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A trader watches the screen at his terminal on the floor of the New York Stock Exchange in New York Oct. 15, 2014. Stocks suffered their biggest losses in years and the dollar slumped on Wednesday after the latest inflation data from the United States and China fanned worries about a global slowdown, driving investors into safe-haven government debt.

LUCAS JACKSON/REUTERS

Stocks are ending a wild day mostly lower as indexes recover much of an early plunge.

Investors dumped risky assets Wednesday in heavy trading and parked their money in investments seen as relatively safe, such as U.S. government bonds.

The S&P/TSX composite index tumbled 166.8 points to 13,869.88 as the TSX fell further into correction territory, losing 12 per cent since the record highs of last month and close to shedding all its gains for the year.

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The Dow Jones industrial average plummeted as much as 460 points in afternoon trading, then clawed back much of the ground it lost. It ended down 173 points, or 1.1 per cent, at 16,141.

The S&P 500 fell 15 points, or 0.8 per cent, to 1,862. The Nasdaq fell 11 points, or 0.3 per cent, to 4,215.

A late-afternoon recovery erased much of the losses. The S&P 500 and the Nasdaq are now slightly higher for the year.

Bond prices soared. The yield on the 10-year Treasury note fell to 2.15 per cent.

The Canadian dollar gained 0.38 of a cent to 88.83 cents (U.S.).

Worries about the economy deepened as U.S. retail sales for September came in weaker than expected, falling 0.3 per cent amid broad weakness against the 0.1 per cent decline that economists had expected.

"Overall, this is a setback for consumer spending and suggests downside risk for Q3 growth," said BMO Capital Markets senior economist Jennifer lee.

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Traders were unmoved by data in the Federal Reserve's latest economic survey showing that most regions across the U.S. saw modest or moderate economic growth in September.

Markets have headed steadily downward since last month but the sell-off gained momentum last week as a string of disappointing German economic data raised concerns that Europe's biggest economy could be headed back into recession. Also, the International Monetary Fund again revised downward its global growth projections.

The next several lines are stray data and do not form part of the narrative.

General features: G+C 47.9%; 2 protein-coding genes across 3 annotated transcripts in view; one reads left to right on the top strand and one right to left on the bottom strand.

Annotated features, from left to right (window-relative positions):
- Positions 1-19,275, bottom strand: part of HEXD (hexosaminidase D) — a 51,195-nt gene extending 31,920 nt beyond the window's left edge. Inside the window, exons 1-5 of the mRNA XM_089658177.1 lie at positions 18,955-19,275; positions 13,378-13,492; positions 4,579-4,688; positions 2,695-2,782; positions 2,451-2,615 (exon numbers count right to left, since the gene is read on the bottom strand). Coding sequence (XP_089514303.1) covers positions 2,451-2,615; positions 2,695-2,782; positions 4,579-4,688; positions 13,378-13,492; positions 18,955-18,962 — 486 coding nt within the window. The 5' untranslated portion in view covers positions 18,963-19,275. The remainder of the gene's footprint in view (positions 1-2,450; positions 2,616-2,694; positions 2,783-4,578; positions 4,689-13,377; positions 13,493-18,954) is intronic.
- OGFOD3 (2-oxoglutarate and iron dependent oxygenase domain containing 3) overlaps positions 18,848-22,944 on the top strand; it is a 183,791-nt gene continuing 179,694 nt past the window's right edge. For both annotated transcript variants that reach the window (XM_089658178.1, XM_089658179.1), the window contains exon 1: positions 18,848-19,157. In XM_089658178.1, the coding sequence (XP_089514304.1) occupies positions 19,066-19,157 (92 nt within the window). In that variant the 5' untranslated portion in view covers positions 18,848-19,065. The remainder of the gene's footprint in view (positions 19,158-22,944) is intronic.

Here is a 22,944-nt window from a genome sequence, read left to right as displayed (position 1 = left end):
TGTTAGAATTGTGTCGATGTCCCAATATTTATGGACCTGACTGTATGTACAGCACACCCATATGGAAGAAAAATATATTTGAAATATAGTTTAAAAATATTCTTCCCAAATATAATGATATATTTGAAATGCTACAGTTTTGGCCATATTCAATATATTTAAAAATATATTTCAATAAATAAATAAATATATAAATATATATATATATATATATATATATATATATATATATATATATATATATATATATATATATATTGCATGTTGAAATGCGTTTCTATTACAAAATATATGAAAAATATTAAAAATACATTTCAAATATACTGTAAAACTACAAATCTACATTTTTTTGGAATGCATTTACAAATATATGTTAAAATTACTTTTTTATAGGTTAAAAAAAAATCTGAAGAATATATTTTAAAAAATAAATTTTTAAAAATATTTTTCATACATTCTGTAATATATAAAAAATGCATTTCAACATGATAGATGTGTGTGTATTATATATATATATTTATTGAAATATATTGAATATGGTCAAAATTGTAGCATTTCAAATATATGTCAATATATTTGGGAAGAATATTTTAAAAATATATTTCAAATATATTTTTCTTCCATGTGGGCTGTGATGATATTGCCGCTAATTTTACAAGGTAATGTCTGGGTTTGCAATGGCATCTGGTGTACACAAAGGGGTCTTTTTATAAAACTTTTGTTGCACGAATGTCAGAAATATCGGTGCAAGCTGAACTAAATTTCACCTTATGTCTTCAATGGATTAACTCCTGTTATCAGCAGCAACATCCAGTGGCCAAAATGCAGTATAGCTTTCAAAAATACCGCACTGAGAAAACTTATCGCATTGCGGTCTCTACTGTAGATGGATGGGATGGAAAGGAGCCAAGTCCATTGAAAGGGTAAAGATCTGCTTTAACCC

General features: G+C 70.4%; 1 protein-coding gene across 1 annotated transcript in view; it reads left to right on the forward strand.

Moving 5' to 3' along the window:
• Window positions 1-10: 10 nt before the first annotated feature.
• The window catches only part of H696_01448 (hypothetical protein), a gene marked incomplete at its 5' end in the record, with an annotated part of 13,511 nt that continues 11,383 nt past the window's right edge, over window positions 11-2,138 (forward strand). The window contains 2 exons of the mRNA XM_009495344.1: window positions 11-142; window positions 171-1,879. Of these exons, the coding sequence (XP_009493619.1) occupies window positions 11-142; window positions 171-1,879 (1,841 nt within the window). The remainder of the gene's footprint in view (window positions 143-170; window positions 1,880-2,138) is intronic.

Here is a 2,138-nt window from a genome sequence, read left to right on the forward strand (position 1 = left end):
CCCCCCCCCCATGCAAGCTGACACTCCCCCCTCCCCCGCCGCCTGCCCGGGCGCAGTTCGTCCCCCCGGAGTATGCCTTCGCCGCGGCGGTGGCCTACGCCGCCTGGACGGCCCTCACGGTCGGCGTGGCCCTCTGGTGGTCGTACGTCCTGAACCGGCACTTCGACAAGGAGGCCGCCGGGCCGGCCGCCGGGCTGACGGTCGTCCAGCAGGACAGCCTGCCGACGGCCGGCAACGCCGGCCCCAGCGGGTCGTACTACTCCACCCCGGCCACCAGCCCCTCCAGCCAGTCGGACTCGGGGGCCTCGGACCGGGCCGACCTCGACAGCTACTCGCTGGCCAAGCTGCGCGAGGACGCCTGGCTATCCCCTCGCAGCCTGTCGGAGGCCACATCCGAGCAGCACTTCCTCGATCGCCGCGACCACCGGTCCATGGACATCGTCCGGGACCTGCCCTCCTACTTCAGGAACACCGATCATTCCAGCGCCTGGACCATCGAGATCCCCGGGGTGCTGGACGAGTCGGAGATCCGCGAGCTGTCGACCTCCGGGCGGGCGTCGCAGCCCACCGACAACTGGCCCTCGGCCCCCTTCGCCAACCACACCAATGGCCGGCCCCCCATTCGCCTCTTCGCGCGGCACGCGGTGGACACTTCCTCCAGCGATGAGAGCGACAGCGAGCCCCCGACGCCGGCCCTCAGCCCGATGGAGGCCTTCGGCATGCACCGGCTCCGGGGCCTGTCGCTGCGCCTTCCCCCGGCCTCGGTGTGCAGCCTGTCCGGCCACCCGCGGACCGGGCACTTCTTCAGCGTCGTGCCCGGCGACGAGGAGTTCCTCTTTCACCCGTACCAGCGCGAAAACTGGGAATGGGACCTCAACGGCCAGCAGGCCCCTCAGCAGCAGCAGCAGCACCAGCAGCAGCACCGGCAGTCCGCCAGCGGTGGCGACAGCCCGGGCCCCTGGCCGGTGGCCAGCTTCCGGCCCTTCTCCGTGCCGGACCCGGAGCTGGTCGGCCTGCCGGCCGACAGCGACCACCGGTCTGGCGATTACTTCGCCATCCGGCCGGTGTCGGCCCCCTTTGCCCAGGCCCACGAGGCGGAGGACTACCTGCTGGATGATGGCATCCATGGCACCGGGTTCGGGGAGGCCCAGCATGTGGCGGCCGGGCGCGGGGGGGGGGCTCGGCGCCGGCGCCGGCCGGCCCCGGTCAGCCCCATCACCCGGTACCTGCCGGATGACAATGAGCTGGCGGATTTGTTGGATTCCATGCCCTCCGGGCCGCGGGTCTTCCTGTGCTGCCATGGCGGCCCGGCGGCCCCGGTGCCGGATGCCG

Growth concerns have particularly hammered oil prices, which have fallen to 2 1/2 year lows after the International Energy Agency slashed its oil-demand growth forecast for this year by more than a fifth. On Wednesday, November crude in New York was six cents lower at $81.78 (U.S.) a barrel.

The TSX energy sector has been the major weight on the Toronto market, plunging 19 per cent over the last month. It was down another 0.57 per cent Wednesday.

The sell-off on markets is also taking place amid a number of other concerns, including the end this month of the Federal Reserve's latest round of quantitative easing, the program of massive bond purchases that has kept long-term rates low and fuelled a rally on stock markets over the last few years.

The state of the European economy has also depressed the euro and pushed the U.S. dollar higher. The higher greenback has helped depress commodity prices and raised concerns that it could weigh on the earnings of American multinationals.

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New York indexes have yet to close in correction territory. Still, the Dow has lost almost seven per cent since Sept. 19 while the S&P 500 has fallen just eight per cent. Both indexes had been at or close to record levels and a correction has been widely expected since there hadn't been a retracement in three years.

And now that the retracement is gaining momentum, analysts caution that the sell-off likely has a way to go.

"Peak to trough, we can easily correct anywhere from eight to 13 per cent without really altering the long-term picture," said Sid Mokhtari, a market technician at CIBC World Markets.

"We're getting closer to a good bottom. We should put things into perspective and not necessarily fear what is coming at us at this point."

The financials group was also a major weight, down 2.5 per cent amid earnings disappointments from Bank of America and U.S. lender Keycorp.

The TSX also felt added pressure from the base metals group, down another 3.5 per cent for a loss of more than 20 per cent over the last month as December copper gave back eight cents to $3.01 a pound.

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Rail stocks continued to fall alongside miners, taking the industrial group down per cent.

The gold sector was flat as bullion prices erased early losses as the flight to safety pushed December bullion up $10.50 to $1,244.8 an ounce.

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